Role Of Illini Linebackers Is Changing

Linebacker has been a concern for Illinois fans for several years now. J Leman and Brit Miller were exceptional in the middle the last three years, but there is a continuing concern about a lack of depth at all three positions. However, the nature of the linebacker in college football is changing, and the Illini have been changing along with it.

College offenses are using more spread concepts these days, putting more skill players into pass routes and spreading out the defense. The days of the slow, plodding linebacker are over, replaced by sleek, athletic and speedy defenders.

Linebackers are being used more on pass coverage, so they must possess the quickness and pass coverage skills of defensive backs to be effective. In obvious passing situations, the strongside linebacker is removed for an extra defensive back, and sometimes two linebackers are replaced. So having multiple players at all three positions is less a concern than in the past.

Linebacker coach Dan Disch says the same thing.

"The days of the plugger, the guy who will take on the lead blocks and isolations and power and stuff like that, those days are not as prevalent as they used to be. The more athletic kids you can get who have toughness and smarts at your linebacker positions, the better you will be."

Illinois used to be known for its linebackers, players like the immortal Dick Butkus who overpowered blockers and drove ball carriers backward into the ground. Linebackers like Butkus were essential in his day because opponents relied on their ground game. There's no doubt Butkus would be an All-American today as well, but most linebackers like him are out of place against a spread offense.

Illinois head coach Ron Zook is looking for a different sort to play middle linebacker (MIKE).

"With the offenses we're running, you're seeing a lot of spread stuff, that guy in the middle is not necessarily a true MIKE linebacker. He's got to be able to run and cover."

That is where Martez Wilson comes in. The five-star athlete with the size and speed to dominate was moved to the middle this spring after playing on the weakside last season. Both Disch and Zook say the experiment was a success.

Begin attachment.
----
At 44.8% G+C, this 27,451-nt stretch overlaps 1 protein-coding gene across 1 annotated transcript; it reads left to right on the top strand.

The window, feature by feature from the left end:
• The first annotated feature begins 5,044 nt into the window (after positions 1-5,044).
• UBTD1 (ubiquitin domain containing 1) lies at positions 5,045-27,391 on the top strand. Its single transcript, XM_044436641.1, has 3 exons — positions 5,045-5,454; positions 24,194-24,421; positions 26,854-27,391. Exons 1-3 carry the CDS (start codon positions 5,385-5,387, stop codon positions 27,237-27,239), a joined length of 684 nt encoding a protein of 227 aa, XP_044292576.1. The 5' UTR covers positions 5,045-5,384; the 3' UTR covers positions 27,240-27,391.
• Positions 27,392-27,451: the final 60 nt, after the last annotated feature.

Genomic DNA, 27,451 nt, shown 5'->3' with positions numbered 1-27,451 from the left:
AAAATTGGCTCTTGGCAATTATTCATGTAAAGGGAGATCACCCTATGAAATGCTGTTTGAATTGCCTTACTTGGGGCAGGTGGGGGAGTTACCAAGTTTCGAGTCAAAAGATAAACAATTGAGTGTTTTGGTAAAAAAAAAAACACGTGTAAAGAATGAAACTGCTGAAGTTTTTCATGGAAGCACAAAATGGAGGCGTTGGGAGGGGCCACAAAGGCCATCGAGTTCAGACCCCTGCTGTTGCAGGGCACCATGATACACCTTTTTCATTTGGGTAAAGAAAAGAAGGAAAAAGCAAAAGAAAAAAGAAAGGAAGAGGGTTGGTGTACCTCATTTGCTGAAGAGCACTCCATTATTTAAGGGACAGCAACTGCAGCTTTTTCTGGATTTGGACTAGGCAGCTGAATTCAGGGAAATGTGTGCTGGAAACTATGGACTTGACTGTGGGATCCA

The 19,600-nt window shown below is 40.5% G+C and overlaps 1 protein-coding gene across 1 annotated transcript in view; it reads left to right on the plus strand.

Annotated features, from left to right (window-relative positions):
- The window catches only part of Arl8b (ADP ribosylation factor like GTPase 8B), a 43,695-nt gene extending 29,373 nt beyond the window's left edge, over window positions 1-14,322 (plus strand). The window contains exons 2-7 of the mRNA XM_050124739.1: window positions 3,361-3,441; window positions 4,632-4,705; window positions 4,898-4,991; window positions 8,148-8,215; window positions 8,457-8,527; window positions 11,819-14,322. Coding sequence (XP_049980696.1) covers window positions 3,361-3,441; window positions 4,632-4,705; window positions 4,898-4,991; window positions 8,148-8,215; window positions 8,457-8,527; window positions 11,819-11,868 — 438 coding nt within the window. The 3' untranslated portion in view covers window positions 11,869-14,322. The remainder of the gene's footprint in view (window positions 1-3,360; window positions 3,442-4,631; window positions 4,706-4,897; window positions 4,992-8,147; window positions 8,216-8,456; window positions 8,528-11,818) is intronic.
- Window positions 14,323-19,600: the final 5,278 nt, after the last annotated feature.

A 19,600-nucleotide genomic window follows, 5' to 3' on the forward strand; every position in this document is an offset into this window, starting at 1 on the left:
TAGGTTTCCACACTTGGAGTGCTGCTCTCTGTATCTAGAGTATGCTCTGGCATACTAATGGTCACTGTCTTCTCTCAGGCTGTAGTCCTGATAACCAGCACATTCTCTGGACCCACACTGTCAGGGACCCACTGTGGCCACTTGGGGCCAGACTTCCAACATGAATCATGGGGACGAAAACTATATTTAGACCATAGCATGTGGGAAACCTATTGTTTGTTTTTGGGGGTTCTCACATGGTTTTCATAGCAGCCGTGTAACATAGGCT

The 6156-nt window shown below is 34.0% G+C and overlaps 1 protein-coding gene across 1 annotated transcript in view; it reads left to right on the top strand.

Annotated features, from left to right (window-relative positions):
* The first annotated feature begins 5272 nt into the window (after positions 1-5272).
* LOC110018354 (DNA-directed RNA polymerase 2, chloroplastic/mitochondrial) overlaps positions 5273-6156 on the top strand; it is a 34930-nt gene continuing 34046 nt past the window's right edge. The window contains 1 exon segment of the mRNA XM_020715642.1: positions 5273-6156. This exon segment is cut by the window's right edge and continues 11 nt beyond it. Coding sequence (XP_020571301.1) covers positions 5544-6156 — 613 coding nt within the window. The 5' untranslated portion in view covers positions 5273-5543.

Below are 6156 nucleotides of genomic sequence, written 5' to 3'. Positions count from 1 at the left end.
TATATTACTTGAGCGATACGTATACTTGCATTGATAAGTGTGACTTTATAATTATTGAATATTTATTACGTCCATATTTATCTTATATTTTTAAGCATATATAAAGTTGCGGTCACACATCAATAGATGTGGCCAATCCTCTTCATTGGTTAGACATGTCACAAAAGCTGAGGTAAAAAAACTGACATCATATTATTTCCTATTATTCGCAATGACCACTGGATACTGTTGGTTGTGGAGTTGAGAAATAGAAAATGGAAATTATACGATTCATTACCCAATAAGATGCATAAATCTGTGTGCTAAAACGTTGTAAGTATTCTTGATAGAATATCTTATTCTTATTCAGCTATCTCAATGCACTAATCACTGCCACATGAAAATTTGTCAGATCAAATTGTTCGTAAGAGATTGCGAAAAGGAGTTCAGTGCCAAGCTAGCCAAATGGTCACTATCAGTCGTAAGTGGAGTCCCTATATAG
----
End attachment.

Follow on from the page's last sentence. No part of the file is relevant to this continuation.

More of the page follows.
"I thought he had a good spring," Disch said. "He came in ready to go. He had a good offseason and worked hard in the weight room. We thought he did a nice job at the MIKE position. He's learning, he's getting better.

"A guy like Martez gives you a lot of versatility because he will cover, and he can blitz. We'll be in a three linebacker set probably half the time. And the other time we'll be in a nickel where we have two linebackers as opposed to three."

"The kid comes in with unbelieveable expectations of him. Everyone wants him to be a star when he gets here. I think before it's all over, he's gonna fulfill a lot of those expectations. A lot of it is maturity and being in the system awhile. He's ready to have a good year."

Zook concurs.

"I thought Martez played pretty well. I didn't see any glaring mistakes. He attacked the run and didn't miss any tackles. He's settled into the position. I think he kind of likes being in the middle, I think he likes being able to make the calls. He's accepted that responsibility and done pretty well with it.

"I think that's probably where he's gonna end up. He can hold his own in there with any of the linemen, he can run obviously and make plays. And you don't have to worry about matchups with pass coverage.

"With the offenses we're running, you're seeing a lot of spread stuff, that guy in the middle is not necessarily a true MIKE linebacker. He's got to be able to run and cover.